Risk management ragarding RF EMV: a WHO survey
woensdag, 19 november 2014 - Categorie: Artikelen
Bron: rpd.oxfordjournals.org/content/early/2014/11/13/rpd.ncu324.long .
RISK MANAGEMENT POLICIES AND PRACTICES REGARDING RADIO FREQUENCY ELECTROMAGNETIC FIELDS: RESULTS FROM A WHO SURVEY
Amit Dhungel1,*, Denis Zmirou-Navier1,2 and Emilie van Deventer3
- Author Affiliations
1Department of Environmental and Occupational Health, EHESP School of Public Health, Avenue du Professeur Léon Bernard CS 74312, 35043 Rennes, France
2Lorraine University School of Medicine, av. de la Forêt de Haye, 54505 Vandoeuvre-Les-Nancy, France
3Radiation Programme, Department of Public Health, Environmental and Social Determinants of Health, World Health Organization, Geneva, Switzerland
↵*Corresponding author: firstname.lastname@example.org
This study aims to describe current risk management practices and policies across the world in relation to personal exposures from devices emitting radiofrequency fields, environmental exposures from fixed installations and exposures in the work environment. Data from 86 countries representing all WHO regions were collected through a survey. The majority of countries (76.8 %) had set exposure limits for mobile devices, almost all (90.7 %) had set public exposure limits for fixed installations and 76.5 % had specified exposure limits for personnel in occupational settings. A number of other policies had been implemented at the national level, ranging from information provisions on how to reduce personal exposures and restrictions of usage for certain populations, such as children or pregnant women to prevention of access around base stations. This study suggests that countries with higher mobile subscriptions tend to have set radiofrequency exposure limits for mobile devices and to have provisions on exposure measurements about fixed installations.
INTRODUCTION AND BACKGROUND
There has been ongoing concern about the possibility of adverse health effects resulting from exposure to radiofrequency (RF) electromagnetic fields (EMF), such as those emitted by wireless communication devices and networks in the frequency range of 100 kHz to 300 GHz. There is scientific evidence of demonstrable acute effects (heating) from high levels of exposure, and many countries have developed safety policies based on the exposure limits proposed by the International Committee for Non-Ionizing Radiation Protection (ICNIRP) or Institute of Electrical and Electronics Engineers (IEEE) to prevent such effects(1–3). There is less scientific clarity about the risks of long-term exposure to lower levels of RF EMF(4). In 2012, the International Agency for Research on Cancer classified RF EMF as ‘possibly’ carcinogenic (Group 2B), based on studies on mobile phone usage. To date, there is no international consensus regarding effects of such exposure. In this setting, countries have adopted risk management policies with a variety of national exposure limits reflecting a mix of influences, including scientific evidence, precautionary approaches and local politics.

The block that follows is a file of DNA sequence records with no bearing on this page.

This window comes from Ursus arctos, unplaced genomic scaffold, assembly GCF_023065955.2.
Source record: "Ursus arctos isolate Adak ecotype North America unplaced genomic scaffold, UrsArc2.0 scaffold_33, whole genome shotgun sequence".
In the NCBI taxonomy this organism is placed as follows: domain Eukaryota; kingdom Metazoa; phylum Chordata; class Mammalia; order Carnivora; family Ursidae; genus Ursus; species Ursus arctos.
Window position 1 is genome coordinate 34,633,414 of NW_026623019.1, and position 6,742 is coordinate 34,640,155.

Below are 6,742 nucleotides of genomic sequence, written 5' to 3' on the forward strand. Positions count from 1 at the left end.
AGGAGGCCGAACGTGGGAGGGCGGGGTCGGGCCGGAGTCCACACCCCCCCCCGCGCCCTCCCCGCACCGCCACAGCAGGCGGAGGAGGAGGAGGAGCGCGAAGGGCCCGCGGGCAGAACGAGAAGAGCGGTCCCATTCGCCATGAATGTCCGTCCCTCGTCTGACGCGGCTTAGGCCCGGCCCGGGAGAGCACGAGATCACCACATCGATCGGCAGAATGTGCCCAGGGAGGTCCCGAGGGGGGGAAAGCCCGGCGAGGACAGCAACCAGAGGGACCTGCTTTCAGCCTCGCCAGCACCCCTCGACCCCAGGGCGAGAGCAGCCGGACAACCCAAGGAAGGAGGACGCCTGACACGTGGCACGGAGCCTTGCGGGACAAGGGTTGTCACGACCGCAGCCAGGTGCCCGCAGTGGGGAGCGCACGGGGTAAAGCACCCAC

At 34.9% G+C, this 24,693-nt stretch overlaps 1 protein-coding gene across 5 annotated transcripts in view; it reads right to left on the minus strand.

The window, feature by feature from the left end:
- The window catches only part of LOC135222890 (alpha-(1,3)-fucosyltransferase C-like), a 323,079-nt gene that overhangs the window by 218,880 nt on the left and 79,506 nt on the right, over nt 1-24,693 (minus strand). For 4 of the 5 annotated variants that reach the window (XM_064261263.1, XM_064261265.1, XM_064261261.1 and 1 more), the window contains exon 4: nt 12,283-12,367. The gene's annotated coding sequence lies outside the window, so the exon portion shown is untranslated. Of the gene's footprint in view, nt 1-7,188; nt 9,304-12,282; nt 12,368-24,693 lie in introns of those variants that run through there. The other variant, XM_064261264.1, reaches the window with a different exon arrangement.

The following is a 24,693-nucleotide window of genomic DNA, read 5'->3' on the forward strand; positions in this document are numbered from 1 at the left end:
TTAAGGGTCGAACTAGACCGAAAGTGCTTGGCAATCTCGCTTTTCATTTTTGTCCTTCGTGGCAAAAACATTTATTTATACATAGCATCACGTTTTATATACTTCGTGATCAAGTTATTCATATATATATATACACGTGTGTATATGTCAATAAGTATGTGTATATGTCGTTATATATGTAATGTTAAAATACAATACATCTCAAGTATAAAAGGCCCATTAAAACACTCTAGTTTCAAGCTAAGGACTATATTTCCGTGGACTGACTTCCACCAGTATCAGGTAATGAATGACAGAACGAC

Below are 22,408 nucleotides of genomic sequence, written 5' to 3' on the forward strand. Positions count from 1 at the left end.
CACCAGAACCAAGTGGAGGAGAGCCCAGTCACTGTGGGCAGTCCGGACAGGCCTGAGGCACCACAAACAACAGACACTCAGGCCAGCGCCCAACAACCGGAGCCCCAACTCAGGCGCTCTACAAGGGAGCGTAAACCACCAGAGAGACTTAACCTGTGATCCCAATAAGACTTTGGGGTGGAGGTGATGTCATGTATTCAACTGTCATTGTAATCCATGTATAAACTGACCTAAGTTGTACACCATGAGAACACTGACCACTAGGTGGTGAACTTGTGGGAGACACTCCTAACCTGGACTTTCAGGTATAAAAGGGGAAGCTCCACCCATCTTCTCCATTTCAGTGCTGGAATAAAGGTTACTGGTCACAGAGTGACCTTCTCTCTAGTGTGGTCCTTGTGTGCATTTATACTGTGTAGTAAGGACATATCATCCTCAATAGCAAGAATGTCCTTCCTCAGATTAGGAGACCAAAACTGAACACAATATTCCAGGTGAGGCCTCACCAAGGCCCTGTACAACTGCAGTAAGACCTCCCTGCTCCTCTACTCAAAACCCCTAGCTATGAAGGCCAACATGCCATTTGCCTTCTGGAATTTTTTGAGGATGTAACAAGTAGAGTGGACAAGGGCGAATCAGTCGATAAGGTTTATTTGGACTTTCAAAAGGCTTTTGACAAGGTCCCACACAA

To assess the status of national policies and regulations on RF EMF and to help policy-makers determine a rational course of action, a survey was undertaken by the Radiation Programme in the Department of Public Health and Environment of the World Health Organization. The survey took place in 2012 in the course of the scientific update of WHO's Environmental Health Criteria (EHC) monograph on RF EMF. The last WHO Monograph on RF EMF was issued in 1993(5), and since that period, there has been a huge propagation in the number of mobile phone users, with an estimated 6.8 billion subscriptions by the end of 2013(6). The survey contributes the WHO's EHC Monograph the basis for health protection against RF EMF, with particular attention to current standards and guidelines, and exhibits the variety of measures in effect worldwide.
This paper summarizes the main findings from this survey and describes key policy actions regarding personal, environmental and occupational exposures to RF fields associated with the following exposure situations:
Personal exposures associated with the use of mobile devices (such as mobile phones);
Environmental exposures associated with fixed installations transmitting signals from radio, television and wireless communication networks and
Occupational exposures in the telecommunication, industrial and medical sectors.
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